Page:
Remains of sailor killed in Pearl Harbor attack returned to Utah for proper burial

SALT LAKE CITY — More than 75 years after he was killed in the Japanese attack on Pearl Harbor, the remains of a U.S. serviceman from World War II are being returned to his family for a proper military burial in Monroe, Utah.

Navy Musician 1st Class Elliott D. Larsen was 25 years old at the time of the December 7, 1941 attack.

Larsen's remains arrived Thursday morning at the Salt Lake City International Airport, where a naval contingent was on hand to greet the casket. The hearse was escorted from the airport by patriot riders, a volunteer motorcycle group that helps to memorialize and dignify those who lost their lives in service to their country.

“These people never got a welcome home. They never got recognized so their family can see that they’re not forgotten by society. That their service and their sacrifice has not been forgotten,” said Wayne Hunting, State Captain with the Patriot Guard Riders.

Larsen was aboard the USS Oklahoma when it sustained multiple torpedo hits, causing it to quickly capsize. The attack on the ship resulted in the deaths of 429 crewmen, including Larsen.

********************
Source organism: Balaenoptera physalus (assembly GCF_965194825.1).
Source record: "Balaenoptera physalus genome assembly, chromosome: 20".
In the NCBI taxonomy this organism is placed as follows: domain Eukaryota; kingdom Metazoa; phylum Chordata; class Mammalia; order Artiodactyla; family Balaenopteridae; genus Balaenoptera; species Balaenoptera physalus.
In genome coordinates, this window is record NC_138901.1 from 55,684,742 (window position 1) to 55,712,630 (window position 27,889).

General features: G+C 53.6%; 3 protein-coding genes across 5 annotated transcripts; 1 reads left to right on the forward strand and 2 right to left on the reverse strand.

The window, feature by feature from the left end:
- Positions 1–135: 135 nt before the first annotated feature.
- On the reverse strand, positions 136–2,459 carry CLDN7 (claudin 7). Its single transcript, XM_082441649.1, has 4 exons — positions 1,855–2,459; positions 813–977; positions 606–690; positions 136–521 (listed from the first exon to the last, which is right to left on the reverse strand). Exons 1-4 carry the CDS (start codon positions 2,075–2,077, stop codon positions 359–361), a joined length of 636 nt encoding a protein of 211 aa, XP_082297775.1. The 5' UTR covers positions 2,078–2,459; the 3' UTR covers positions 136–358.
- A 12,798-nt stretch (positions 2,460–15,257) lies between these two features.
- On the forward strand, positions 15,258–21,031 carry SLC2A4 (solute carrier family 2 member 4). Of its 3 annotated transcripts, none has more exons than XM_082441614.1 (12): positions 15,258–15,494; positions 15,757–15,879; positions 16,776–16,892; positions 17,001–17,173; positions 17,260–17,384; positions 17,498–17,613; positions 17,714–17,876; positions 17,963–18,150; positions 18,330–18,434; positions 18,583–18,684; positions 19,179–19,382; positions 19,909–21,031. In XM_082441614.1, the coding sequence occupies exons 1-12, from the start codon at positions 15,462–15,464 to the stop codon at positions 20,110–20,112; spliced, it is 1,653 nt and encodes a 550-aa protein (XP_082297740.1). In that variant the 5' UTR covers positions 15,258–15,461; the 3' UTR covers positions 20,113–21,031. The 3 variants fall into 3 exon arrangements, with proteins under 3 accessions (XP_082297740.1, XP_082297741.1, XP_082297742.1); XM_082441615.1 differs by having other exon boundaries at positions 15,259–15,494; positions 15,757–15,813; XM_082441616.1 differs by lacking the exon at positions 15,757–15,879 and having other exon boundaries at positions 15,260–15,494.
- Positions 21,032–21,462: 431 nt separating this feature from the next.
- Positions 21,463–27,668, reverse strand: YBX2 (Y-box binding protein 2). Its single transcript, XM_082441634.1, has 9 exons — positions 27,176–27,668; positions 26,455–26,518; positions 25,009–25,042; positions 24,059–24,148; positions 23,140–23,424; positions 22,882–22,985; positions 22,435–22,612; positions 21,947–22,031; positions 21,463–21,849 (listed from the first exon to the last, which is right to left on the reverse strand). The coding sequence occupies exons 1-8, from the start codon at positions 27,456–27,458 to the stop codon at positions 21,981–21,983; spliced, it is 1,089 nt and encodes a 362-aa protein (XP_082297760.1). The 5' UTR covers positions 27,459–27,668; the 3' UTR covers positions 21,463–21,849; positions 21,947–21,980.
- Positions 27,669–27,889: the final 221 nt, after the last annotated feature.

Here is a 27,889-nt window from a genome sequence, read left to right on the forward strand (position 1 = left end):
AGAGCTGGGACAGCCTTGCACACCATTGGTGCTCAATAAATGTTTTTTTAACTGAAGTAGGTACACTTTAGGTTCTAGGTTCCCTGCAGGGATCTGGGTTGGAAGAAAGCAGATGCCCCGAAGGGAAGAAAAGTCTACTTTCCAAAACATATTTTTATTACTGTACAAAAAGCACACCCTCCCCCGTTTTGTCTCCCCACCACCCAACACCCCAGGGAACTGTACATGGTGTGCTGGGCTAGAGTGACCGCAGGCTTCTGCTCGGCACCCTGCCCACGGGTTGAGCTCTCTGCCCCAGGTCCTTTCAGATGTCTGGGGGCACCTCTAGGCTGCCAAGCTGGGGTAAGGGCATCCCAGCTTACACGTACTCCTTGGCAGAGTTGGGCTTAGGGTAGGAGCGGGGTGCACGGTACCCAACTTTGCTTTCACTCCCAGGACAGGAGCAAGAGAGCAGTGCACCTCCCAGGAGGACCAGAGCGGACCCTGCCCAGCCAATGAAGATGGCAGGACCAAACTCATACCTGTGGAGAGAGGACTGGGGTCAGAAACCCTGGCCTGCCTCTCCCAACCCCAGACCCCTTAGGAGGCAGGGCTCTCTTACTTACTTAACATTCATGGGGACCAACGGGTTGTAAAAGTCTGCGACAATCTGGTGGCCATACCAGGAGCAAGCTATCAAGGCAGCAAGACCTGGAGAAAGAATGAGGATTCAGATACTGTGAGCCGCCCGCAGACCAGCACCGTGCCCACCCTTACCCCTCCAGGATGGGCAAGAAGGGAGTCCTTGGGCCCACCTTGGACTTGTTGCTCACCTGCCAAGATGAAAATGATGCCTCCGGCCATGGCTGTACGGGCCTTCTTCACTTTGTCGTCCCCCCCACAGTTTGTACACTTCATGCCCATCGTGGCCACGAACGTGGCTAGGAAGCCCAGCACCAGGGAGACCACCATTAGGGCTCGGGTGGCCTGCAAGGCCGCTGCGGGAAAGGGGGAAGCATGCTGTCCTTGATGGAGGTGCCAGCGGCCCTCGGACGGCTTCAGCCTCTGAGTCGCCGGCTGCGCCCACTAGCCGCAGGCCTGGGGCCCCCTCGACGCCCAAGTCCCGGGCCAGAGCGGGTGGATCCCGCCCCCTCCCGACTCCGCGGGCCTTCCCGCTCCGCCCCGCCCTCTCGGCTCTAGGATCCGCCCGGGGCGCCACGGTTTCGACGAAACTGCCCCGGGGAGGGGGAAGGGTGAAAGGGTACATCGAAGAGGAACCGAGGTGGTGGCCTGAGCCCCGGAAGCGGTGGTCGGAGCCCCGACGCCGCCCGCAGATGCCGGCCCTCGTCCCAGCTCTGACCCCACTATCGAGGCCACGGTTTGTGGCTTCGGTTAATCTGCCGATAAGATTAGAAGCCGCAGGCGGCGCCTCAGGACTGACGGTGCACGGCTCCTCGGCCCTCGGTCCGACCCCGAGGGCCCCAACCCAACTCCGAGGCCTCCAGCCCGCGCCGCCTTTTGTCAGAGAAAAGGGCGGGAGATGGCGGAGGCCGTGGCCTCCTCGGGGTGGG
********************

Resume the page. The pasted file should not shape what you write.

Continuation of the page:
Navy personnel recovered the deceased crew between December 1941 and June 1944, a statement from the U.S. Military said, and those remains were interred in the Halawa and Nu'uanu Cemeteries.

In September 1947, members of the American Graves Registration Service disinterred the remains of U.S. casualties from the two cemeteries and transferred them to the the Central Identification Laboratory at Schofield Barracks. Laboratory staff then confirmed the identities of 35 men from the USS Oklahoma at that time.

The other, unidentified remains, including those of Larsen, were buried in 46 plots at the National Memorial Cemetery of the Pacific in Honolulu. A military board classified those remains as non-recoverable in October 1949, the statement said.

In April 2015, the Deputy Secretary of Defense directed the disinterment of unknown remains associated with the USS Oklahoma.

Scientists from the Defense POW/MIA Accounting Agency (DPAA) and the Armed Forces Medical Examiner System used mitochondrial DNA analysis, circumstantial evidence and laboratory analysis, including dental comparisons, to identify Larsen's remains. The DNA analysis, a statement from DPAA said, matched with Larsen's sister and niece.

Two years later, a special delivery aboard a Delta plane landed at the Salt Lake International Airport Thursday morning. Larsen’s remains were brought back home to his family.

“We never dreamed of anything like this happening," said Lisa King, Larsen's niece. "When we did hear it had happened, it’s just been neat. It’s been a neat four months of anticipation."

Larsen’s nephew, Broc King also expressed his joy.

“Something that we thought was lost forever is now back home," he said.